Kurt Cobain: Montage of Heck is unlike any documentary about music that I’ve ever seen. A doc that was authorized by the Cobain family, it chronicles the entire life of Kurt Cobain, the former lead singer/guitarist of Nirvana, who took his own life in 1994, at the height of Nirvana’s popularity. But what sets this film apart from your run of the mill documentary with a bunch of talking head interviews about the subject is that this film truly goes into the head of Kurt Cobain, and director Brett Morgan takes you in the twisted, psychotic, terrifying but fascinating and brilliant mind of Kurt Cobain, as shown in these animated sequences involving his art and lyrics. Brett Morgan, whose known for doing out of the norm but always fascinating documentaries (he did a brilliant doc about the Rolling Stones and the day when O.J. Simpson was arrested) takes this very unusual but fascinating and really stellar route in telling the story of one of the most influential figures of the last 20+ years. Here’s my review of Kurt Cobain: Montage of Heck.
There are a couple of talking head interviews, but its a select core of people who were special to Cobain. His mother, his father, his sister, his ex-girlfriend, Courtney Love, and Krist Novelselic, the bassist of Nirvana (the director explained that Dave Grohl couldn’t make the scheduled times for an interview). These interviews don’t pop up as much as you think they would, as most of the film are these home movies from the Cobain family, where we see little Kurt Cobain as a baby, then later on we see home movies of Kurt on the road and with his wife Courtney Love with their child. This is the main drawing point to Montage of Heck, since we are finally getting to see footage from Kurt’s life, and get a behind the scenes look of what this man was like, and from the beginning you can tell that it will not end well for this troubled musician.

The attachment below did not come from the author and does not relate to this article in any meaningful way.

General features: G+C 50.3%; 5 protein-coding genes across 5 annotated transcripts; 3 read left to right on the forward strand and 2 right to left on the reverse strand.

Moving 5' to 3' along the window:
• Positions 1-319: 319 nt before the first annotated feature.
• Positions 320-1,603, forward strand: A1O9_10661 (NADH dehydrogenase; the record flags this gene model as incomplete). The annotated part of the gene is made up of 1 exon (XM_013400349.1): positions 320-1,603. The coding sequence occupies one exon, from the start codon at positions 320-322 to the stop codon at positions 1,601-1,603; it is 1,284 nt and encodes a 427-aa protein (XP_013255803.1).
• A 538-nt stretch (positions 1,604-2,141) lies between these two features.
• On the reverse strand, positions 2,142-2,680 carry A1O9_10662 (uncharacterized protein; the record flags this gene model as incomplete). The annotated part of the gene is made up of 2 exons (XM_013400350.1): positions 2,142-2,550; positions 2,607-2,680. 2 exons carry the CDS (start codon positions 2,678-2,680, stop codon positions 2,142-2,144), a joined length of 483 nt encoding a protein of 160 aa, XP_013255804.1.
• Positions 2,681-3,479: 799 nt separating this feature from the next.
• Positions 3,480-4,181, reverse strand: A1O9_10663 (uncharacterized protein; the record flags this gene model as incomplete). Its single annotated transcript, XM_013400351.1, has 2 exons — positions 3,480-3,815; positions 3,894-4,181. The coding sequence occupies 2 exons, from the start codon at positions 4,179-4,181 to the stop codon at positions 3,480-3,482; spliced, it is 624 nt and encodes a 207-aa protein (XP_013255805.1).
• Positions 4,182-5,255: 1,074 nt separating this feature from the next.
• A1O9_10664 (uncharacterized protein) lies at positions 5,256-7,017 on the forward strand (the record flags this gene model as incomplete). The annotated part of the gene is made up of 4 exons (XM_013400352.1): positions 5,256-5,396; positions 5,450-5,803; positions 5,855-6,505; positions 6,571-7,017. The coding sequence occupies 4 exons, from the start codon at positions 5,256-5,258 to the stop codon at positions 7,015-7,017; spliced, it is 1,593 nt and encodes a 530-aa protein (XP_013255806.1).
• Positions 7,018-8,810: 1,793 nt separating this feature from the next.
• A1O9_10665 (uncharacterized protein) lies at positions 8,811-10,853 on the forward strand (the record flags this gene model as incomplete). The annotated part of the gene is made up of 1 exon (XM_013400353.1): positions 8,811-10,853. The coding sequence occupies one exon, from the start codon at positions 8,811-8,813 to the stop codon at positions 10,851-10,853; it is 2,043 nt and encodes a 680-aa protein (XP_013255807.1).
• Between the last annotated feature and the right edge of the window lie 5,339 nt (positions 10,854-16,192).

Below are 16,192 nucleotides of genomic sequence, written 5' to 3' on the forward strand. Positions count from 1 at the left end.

As I mentioned before, there is imagery and footage of a young Cobain’s drawings that go inside his very troubled mind in some very dark but beautifully done animated sequences, as well as animated scenes that help visualize some of Cobain’s audio recordings of him talking about his life, with the animation style feeling and looking a little like the animation style that Richard Linklater used in Waking Life and A Scanner Darkly. It’s quite beautiful and very moody, with this really haunting but really beautiful string arrangement of some of Nirvana’s most famous songs that play in many of these sequences. These sequences are what makes Kurt Cobain: Montage of Heck arguably the most personal documentary that I’ve ever seen. I came into the film feeling a certain way about Kurt Cobain, and after the film, I felt a totally different connection with the artist, which is really something.
Montage of Heck may be the best film I’ve seen at SXSW, but its a painful film to watch and see the slow downfall of Cobain being described on-screen by his loved ones, his art, and his home movies. The film will premiere on HBO on May 4th, so I highly recommend you set your DVR for that one. If you’re a fan of Nirvana or just a fan of music documentaries, this is one of the more unique pieces of documentary filmmaking that I’ve ever seen, and is a film that must be seen.